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Garden of thorns Seetha Shelton and her unusually large collection of cacti

Seetha Shelton’s family in Neelangarai are animal and plant lovers. They feed and neuter neighbourhood strays, move wayward turtles to marshy areas and have a large collection of cacti from all over the world.

With more than 110 varieties occupying their garden over three levels, their home is a maze of prickly and hardy green. Seetha agrees that it takes regular care to maintain her plants but also says it's an exciting hobby.

"I’ve always been interested in gardening but never had the time. A few years back, I began taking a keen interest in cactus because they’re so unique and different. Of course, succulents, agaves and some other plants are also broadly classified in the cactus realm, so there are many varieties when you come to think of it," says Seetha.

Her garden begins on the ground, moves to two open areas on the first floor and ends on the terrace. Stacked in smaller pots in three rows on each level are her smaller cactuses.

Seetha also gives away her plants for charity but doesn’t sell them. She has done this for four years now. With charity and a growing collection on her mind, Seetha is always investing in gardening. "I need a lot of pots and ask people to gift me these. I read books on it. I compost gardening waste and use it as manure. January is the best season to change things in your cactus garden.” Seetha also improvises and uses anything to pot plants — from small glasses to big tea pots. Driftwood and shells embellish her garden.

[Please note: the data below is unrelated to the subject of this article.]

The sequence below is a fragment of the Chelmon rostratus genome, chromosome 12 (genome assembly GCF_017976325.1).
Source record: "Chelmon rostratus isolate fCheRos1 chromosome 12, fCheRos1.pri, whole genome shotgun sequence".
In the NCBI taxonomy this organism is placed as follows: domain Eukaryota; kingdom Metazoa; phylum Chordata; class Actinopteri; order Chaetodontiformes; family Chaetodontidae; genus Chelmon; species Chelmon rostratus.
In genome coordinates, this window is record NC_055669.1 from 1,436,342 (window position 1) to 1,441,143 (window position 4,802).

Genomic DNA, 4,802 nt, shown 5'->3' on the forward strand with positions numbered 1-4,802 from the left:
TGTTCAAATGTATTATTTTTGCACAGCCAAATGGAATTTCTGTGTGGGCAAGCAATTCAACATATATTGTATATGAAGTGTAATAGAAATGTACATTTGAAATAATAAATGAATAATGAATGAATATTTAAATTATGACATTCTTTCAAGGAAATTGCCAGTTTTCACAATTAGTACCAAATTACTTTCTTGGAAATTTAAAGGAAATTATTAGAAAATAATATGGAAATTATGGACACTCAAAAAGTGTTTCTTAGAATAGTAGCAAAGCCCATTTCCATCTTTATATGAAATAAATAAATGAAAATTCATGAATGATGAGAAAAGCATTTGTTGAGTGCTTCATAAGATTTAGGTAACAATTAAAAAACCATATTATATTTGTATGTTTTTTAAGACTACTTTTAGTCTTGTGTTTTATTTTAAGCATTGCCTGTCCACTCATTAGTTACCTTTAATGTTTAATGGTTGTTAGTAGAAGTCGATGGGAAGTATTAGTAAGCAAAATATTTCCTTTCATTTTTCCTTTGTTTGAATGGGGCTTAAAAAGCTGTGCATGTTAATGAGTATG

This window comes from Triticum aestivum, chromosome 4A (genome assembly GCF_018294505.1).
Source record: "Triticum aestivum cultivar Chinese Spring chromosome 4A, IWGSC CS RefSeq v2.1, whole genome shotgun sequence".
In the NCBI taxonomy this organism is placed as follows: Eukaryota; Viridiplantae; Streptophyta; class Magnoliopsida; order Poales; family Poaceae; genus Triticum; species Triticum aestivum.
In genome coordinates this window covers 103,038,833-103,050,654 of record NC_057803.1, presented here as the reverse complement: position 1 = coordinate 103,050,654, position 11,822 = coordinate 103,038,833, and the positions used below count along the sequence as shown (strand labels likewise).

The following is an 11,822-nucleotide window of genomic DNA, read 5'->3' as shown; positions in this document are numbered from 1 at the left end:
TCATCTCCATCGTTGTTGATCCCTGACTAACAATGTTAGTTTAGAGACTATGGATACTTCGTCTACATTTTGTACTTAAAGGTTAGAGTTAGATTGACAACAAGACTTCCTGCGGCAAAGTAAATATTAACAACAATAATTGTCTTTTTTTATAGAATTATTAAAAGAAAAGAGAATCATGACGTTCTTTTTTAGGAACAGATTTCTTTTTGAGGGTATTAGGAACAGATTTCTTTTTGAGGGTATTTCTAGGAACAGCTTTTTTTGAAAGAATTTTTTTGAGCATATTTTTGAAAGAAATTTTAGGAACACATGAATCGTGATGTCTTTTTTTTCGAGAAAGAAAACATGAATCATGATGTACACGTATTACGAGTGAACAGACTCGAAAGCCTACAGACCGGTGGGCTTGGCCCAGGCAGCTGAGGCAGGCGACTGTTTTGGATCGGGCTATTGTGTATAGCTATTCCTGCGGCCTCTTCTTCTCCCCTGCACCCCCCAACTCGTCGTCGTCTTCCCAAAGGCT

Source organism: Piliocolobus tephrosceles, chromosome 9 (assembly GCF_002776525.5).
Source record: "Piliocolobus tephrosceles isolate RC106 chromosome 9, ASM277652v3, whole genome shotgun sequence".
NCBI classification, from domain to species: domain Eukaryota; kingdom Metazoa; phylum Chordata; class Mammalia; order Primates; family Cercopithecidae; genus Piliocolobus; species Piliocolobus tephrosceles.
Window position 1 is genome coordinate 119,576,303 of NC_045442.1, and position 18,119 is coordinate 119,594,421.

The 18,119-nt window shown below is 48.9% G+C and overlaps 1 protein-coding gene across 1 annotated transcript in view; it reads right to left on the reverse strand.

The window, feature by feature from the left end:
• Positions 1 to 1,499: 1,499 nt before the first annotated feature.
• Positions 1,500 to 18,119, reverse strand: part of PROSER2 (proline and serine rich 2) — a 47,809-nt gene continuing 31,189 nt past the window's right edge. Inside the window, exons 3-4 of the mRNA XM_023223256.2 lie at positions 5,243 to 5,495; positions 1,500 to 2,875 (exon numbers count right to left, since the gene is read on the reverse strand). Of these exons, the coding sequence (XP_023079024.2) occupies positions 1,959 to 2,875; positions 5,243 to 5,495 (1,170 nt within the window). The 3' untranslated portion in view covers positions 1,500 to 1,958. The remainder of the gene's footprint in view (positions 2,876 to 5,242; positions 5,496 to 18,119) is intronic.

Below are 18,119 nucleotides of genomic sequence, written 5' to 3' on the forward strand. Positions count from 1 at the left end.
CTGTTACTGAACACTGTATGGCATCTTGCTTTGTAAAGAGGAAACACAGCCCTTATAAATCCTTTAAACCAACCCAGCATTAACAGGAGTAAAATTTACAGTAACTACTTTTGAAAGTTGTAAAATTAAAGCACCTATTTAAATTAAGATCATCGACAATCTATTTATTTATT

Cacti, according to Seetha, flower at night and do well in the Chennai weather. “They are slow plants and take time to grow. They need just a little water and lots of sunshine. They grow really fast in February and March and stay dormant through summer. "

Her garden was recently affected by cyclone Nilam but, says Seetha, her cacti are alright. "They survived."

ANUSHA PARTHASARATHY

More than 110 varieties thrive in her home

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